The History of Russian Americans: Part 1

Updated: Mar 29

According to the Institute of Modern Russia, there are currently 3 million Americans who trace their ancestry to Russia. Many of them grew up speaking English and have little to no knowledge of Russian culture. Have you ever wondered why so many Russians were fleeing their country in the first place? This is the first part of this article in which we want to walk you through the main events that led to this massive migration.


The First Wave (1880-1910)


This story begins at the end of the 18th century, when Catherine II, the Russian Empress at the time, annexed large Lithuanian and Polish territories that were historically home to many Jews. When she established the Pale of Settlement many were forced to obtain special permission in order to immigrate to other parts of Russia. Jewish residents of the Pale had the right to vote (even though they only made up 1/3 of all votes, no matter which fraction of the actual population they were) but they were not allowed to leave the Pale unless they obtained a university degree, converted from Judaism or became merchants.


Pogrom in modern-day Ukraine, Yekaterinoslav, 1905

Until the end of the 19th century, the term "pogrom" wasn't common in the English language. Due to the events of the early 1880s, the word disseminated and became known outside of Russia. From 1881 to 1884 people in the Russian Empire faced more than 200 anti-Jewish events. The reason for the pogroms might seem irrational to us now. The Jewish part of the population was scapegoated for the assassination of Alexander II. One of the conspirators, Hesya Helfman, was, in fact, of Jewish origin but her role in the murder was exaggerated by rumors. The conspiracy had nothing to do with the Jewish population of Russia, but people tended to believe everything they heard from their neighbors and relatives, so the rumors spread quickly. Normal people from all over the country joined the anti-semitic riots.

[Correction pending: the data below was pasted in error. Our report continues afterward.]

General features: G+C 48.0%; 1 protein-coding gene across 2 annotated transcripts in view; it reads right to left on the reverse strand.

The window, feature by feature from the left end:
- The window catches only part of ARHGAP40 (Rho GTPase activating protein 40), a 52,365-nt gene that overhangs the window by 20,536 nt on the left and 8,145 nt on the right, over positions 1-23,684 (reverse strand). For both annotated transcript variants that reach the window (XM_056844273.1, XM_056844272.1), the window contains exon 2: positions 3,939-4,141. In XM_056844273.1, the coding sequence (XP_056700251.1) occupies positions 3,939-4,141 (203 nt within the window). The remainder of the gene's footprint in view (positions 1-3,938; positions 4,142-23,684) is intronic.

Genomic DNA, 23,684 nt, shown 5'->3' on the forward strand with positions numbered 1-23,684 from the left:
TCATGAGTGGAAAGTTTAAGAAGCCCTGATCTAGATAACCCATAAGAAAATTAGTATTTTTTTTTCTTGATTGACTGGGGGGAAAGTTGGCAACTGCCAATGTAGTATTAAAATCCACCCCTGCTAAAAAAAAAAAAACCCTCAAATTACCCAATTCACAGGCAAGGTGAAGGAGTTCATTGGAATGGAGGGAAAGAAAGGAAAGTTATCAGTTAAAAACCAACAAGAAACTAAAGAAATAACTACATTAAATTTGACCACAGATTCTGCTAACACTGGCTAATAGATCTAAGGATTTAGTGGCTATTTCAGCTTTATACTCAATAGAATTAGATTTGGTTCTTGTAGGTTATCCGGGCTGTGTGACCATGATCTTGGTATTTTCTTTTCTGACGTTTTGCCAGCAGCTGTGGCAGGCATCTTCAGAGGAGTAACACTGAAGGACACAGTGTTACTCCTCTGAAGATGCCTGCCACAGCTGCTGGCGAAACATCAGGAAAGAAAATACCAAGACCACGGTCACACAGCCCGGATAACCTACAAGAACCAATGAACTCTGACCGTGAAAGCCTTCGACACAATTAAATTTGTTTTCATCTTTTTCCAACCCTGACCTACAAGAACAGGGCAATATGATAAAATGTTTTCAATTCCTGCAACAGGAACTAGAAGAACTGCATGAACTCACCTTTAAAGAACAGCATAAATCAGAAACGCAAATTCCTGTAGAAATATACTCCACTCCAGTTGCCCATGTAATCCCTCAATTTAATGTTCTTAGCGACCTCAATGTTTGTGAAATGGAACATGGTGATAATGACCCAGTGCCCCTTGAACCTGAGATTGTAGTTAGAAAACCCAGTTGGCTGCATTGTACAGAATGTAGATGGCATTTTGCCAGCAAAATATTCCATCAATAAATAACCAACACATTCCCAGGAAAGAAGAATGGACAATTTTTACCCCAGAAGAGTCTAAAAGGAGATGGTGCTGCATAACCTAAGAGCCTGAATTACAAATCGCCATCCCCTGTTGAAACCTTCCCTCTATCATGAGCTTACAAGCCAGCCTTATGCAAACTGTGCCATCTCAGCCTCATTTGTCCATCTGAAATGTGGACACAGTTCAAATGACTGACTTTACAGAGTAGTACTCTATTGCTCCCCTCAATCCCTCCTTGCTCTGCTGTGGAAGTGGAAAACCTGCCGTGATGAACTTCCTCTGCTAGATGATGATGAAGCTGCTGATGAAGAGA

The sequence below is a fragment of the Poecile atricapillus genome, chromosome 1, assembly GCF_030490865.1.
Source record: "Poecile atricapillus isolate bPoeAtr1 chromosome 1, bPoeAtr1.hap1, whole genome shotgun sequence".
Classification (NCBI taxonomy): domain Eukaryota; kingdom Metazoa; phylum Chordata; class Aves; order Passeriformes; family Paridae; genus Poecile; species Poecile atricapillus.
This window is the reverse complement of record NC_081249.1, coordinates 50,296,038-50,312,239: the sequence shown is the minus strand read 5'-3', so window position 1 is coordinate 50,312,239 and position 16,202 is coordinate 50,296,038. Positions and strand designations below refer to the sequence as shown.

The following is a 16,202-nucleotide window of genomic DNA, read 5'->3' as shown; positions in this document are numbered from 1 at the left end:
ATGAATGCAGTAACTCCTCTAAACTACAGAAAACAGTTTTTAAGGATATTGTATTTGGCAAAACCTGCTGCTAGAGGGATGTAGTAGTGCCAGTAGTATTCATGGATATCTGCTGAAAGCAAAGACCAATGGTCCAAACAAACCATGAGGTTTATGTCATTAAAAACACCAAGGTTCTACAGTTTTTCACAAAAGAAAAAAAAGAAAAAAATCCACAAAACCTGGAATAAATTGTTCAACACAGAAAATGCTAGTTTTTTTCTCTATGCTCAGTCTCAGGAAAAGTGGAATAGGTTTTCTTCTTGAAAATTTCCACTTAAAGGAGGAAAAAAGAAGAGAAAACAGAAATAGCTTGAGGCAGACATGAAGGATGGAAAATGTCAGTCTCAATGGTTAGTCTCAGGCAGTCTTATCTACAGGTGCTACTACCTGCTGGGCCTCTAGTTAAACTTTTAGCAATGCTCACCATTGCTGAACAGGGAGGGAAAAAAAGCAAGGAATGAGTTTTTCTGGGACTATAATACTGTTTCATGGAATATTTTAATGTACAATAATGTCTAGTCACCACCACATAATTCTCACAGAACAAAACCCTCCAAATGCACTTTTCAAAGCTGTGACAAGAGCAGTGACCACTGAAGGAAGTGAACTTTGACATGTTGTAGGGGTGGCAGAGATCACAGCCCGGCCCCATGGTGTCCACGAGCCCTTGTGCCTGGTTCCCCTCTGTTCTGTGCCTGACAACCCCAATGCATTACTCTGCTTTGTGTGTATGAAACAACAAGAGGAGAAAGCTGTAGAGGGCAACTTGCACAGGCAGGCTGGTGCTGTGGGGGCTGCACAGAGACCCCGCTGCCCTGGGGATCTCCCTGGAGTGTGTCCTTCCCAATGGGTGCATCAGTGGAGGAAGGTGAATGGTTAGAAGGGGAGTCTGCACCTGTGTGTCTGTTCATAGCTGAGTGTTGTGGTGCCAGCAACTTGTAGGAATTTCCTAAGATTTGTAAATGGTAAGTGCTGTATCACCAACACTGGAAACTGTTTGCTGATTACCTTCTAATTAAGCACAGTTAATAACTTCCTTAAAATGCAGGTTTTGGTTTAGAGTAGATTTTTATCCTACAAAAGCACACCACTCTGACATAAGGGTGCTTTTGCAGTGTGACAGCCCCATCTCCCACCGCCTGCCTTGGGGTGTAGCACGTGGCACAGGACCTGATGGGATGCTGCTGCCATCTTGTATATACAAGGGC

These pogroms made the government take action and create the Temporary Regulations, also known as the May Laws. Their primary purpose was to restrict the Jews’ freedoms. Some of these restrictions included: Not being allowed to live outside of certain regions, rent land, or trade on weekends and at Christian festivals (if they were merchants). The idea was to keep these regulations for a short time until they were revised and rewritten however they ended up lasting for more than 30 years.


Even after those restrictions, many Russians maintained a negative attitude towards Jewish people. Alexander III himself was an open anti-semite. At the beginning of the 20th century, many Jewish communities were dissolved, their properties seized and many rights were taken from Jews by the Pale of Settlement.


The conditions that Jewish people were forced to live in slowly led to one of the biggest migrations in Russian history. From 1880 to 1920 more than 2 million Jews left Russia, trying to escape the horrors of violence and political oppression. More than 1 790 000 of them headed to the USA in search of better lives.


The second wave (1916–1922)